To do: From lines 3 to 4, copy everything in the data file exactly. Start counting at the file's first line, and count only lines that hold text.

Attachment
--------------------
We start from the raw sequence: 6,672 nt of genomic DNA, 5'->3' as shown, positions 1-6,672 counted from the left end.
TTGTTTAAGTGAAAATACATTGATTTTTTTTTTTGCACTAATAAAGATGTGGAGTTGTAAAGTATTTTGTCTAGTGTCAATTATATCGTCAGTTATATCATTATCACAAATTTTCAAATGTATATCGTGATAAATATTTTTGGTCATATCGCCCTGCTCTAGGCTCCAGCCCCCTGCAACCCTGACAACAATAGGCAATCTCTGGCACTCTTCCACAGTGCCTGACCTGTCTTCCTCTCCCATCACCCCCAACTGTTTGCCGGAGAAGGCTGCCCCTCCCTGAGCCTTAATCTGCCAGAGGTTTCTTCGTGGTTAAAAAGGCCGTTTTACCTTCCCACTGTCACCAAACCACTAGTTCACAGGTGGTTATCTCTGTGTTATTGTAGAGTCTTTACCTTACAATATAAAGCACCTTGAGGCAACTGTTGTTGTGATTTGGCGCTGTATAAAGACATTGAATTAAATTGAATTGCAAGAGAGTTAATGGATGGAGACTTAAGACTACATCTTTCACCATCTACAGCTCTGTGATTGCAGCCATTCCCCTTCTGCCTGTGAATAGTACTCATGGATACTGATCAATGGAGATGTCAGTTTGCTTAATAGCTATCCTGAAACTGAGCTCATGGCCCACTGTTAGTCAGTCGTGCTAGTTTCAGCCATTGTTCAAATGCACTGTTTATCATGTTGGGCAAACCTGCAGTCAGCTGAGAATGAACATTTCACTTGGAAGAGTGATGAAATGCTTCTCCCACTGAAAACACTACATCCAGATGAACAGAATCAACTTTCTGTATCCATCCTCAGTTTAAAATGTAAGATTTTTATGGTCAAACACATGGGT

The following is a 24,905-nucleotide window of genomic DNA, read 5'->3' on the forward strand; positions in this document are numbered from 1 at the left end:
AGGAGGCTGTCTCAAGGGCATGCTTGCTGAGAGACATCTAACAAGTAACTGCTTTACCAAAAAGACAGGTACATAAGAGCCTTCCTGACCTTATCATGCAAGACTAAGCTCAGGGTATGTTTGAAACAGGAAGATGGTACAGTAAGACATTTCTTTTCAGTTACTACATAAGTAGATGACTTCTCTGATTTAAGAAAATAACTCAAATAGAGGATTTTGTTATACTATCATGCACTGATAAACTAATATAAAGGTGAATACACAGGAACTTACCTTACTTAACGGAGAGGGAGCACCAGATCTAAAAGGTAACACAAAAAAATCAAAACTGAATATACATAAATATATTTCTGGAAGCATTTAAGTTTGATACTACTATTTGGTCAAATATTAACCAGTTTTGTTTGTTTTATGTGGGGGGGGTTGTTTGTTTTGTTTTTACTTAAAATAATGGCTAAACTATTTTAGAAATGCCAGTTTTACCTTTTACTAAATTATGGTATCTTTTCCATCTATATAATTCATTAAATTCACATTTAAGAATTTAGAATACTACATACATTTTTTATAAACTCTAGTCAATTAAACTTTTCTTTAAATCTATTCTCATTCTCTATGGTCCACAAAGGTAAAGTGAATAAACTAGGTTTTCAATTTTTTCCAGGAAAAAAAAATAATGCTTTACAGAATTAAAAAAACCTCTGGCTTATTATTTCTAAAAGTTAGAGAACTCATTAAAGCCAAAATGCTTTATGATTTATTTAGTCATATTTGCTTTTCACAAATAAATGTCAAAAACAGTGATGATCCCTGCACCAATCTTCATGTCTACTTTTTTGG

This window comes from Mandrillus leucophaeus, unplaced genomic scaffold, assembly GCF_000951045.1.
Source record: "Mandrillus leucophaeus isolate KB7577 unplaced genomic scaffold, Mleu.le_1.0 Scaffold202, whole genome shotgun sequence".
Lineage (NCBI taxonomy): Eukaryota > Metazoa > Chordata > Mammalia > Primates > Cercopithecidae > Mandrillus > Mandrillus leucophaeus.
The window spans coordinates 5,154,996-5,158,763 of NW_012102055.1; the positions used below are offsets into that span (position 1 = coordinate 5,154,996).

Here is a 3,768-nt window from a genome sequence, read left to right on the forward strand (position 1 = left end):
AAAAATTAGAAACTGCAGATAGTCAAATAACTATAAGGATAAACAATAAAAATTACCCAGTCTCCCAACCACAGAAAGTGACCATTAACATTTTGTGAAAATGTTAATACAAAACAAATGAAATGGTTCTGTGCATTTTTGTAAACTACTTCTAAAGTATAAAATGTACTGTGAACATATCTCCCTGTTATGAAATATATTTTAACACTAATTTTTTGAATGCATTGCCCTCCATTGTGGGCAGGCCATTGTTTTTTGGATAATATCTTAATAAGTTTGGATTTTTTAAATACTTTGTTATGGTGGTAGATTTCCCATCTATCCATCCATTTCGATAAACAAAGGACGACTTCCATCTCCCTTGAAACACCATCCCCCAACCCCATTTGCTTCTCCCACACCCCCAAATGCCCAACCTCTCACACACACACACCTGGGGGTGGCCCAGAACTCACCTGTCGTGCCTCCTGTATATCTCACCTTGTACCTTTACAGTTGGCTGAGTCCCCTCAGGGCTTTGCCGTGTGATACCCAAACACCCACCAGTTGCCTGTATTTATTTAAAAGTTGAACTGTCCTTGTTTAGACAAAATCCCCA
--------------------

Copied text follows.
The following is a 24,905-nucleotide window of genomic DNA, read 5'->3' on the forward strand; positions in this document are numbered from 1 at the left end:
AGGAGGCTGTCTCAAGGGCATGCTTGCTGAGAGACATCTAACAAGTAACTGCTTTACCAAAAAGACAGGTACATAAGAGCCTTCCTGACCTTATCATGCAAGACTAAGCTCAGGGTATGTTTGAAACAGGAAGATGGTACAGTAAGACATTTCTTTTCAGTTACTACATAAGTAGATGACTTCTCTGATTTAAGAAAATAACTCAAATAGAGGATTTTGTTATACTATCATGCACTGATAAACTAATATAAAGGTGAATACACAGGAACTTACCTTACTTAACGGAGAGGGAGCACCAGATCTAAAAGGTAACACAAAAAAATCAAAACTGAATATACATAAATATATTTCTGGAAGCATTTAAGTTTGATACTACTATTTGGTCAAATATTAACCAGTTTTGTTTGTTTTATGTGGGGGGGGTTGTTTGTTTTGTTTTTACTTAAAATAATGGCTAAACTATTTTAGAAATGCCAGTTTTACCTTTTACTAAATTATGGTATCTTTTCCATCTATATAATTCATTAAATTCACATTTAAGAATTTAGAATACTACATACATTTTTTATAAACTCTAGTCAATTAAACTTTTCTTTAAATCTATTCTCATTCTCTATGGTCCACAAAGGTAAAGTGAATAAACTAGGTTTTCAATTTTTTCCAGGAAAAAAAAATAATGCTTTACAGAATTAAAAAAACCTCTGGCTTATTATTTCTAAAAGTTAGAGAACTCATTAAAGCCAAAATGCTTTATGATTTATTTAGTCATATTTGCTTTTCACAAATAAATGTCAAAAACAGTGATGATCCCTGCACCAATCTTCATGTCTACTTTTTTGG